(PCM) If you have ever visited a night club you will quickly realized the dancing the night away is definitely still a trend that spans throughout the globe. However, you don’t tend to see very many dance competitions or dance marathons these days, but they were certainly all the rage back in the mid 1900’s to early 1930’s.
The first ‘known’ dance marathon winner was Alma Cummings, who danced for 27 hours without stopping back in early 1923. A few months later her record was shattered by 69 hours of dancing by Vera Sheppard. The American Society of Teachers of Dancing even formed a petition against them, and dance marathons in general because it was considered to be “dangerous and a disgrace to the art of dancing.”
Dance marathons began to gain popularity in 1923 as a fun endurance event. By the Depression era 1930s, these competitions were often made into exhausting and exploitative spectacles that abused the financial desperation of the contestants. Though dancers were expected to keep moving 24 hours a day with only short breaks for sleeping every hour or two, most were content with shelter and steady meals, along with the hope of a big payoff if they were the last couple standing.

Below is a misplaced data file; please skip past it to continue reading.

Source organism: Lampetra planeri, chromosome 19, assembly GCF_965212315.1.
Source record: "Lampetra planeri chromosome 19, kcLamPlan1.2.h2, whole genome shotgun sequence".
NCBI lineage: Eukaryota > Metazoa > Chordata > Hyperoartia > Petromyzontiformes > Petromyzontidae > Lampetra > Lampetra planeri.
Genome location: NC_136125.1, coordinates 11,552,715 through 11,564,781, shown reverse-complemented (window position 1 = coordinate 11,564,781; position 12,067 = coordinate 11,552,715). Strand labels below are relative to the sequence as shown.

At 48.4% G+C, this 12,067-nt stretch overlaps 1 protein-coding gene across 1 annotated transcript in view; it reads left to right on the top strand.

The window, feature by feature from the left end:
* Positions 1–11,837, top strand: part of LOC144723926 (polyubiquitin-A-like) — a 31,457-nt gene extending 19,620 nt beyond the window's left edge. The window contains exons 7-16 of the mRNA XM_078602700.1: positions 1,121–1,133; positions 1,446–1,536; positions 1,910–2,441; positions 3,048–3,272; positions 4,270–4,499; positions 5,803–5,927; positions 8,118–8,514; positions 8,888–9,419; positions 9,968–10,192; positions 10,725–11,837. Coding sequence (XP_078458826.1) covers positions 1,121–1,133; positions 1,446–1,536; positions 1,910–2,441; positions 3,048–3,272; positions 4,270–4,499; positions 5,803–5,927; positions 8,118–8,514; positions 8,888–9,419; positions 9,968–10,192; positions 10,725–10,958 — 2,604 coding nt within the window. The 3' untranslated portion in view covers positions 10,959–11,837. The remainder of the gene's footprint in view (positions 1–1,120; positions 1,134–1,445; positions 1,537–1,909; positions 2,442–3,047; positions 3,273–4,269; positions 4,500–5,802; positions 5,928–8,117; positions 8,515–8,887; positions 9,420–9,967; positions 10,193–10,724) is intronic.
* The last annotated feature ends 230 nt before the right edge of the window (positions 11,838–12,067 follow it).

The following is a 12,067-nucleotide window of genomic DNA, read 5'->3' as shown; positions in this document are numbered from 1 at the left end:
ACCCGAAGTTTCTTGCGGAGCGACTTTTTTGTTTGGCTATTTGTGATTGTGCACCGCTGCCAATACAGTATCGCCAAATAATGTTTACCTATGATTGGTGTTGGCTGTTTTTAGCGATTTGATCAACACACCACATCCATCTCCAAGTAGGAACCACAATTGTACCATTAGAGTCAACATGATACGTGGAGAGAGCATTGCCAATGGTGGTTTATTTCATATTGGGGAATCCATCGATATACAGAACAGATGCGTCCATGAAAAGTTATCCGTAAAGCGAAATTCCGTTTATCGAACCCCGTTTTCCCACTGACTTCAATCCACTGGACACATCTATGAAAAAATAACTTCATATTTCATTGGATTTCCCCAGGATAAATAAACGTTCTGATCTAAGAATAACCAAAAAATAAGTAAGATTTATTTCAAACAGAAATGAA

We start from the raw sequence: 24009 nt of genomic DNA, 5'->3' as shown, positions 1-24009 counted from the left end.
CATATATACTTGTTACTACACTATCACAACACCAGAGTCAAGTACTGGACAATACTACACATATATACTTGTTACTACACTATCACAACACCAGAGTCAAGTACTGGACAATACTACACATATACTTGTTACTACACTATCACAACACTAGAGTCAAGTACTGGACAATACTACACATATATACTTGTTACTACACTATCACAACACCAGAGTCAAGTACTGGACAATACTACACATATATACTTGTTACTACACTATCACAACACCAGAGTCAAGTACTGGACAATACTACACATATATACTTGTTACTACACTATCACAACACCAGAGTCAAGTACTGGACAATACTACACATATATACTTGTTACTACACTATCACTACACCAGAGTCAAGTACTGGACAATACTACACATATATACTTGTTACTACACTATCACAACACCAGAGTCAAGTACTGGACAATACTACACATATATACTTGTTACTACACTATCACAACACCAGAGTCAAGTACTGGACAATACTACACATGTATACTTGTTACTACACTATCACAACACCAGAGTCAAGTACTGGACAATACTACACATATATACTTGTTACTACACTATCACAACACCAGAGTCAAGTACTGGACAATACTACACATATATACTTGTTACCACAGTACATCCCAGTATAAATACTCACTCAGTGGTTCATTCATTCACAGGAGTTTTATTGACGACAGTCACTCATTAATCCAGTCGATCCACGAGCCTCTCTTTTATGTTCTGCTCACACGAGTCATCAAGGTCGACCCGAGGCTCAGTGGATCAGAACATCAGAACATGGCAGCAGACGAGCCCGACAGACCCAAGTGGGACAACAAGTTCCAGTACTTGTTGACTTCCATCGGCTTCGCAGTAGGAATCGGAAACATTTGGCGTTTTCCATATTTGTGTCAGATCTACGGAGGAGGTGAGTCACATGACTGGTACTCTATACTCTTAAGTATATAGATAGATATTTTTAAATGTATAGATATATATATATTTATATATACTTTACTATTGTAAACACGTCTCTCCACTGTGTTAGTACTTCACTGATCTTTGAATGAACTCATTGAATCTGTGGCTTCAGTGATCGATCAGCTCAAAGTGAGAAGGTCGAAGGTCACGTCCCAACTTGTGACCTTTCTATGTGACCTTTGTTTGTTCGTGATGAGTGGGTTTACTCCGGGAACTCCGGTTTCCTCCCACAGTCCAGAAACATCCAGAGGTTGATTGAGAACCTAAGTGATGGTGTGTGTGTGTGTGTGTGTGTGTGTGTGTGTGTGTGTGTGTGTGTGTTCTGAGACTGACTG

As you can see that really didn’t stop anyone and the dance marathon trend continue to gain steam and of course world-wide attention. Many dance marathons would take place to raise money or awareness to various charitable organizations and would often last for upwards of 20 hours or more.
Other dance marathons that took place in the early 1930’s would sometimes last for weeks on end and in some case, even months. Below is a clip of one such dance marathon:
After awhile many began to pick up on just how dangerous these lengthy dance marathons could be as they could seriously impact the health and wellness of those competing. The trend continued for a few more years, but eventually fizzled it’s way out near the late 1930’s.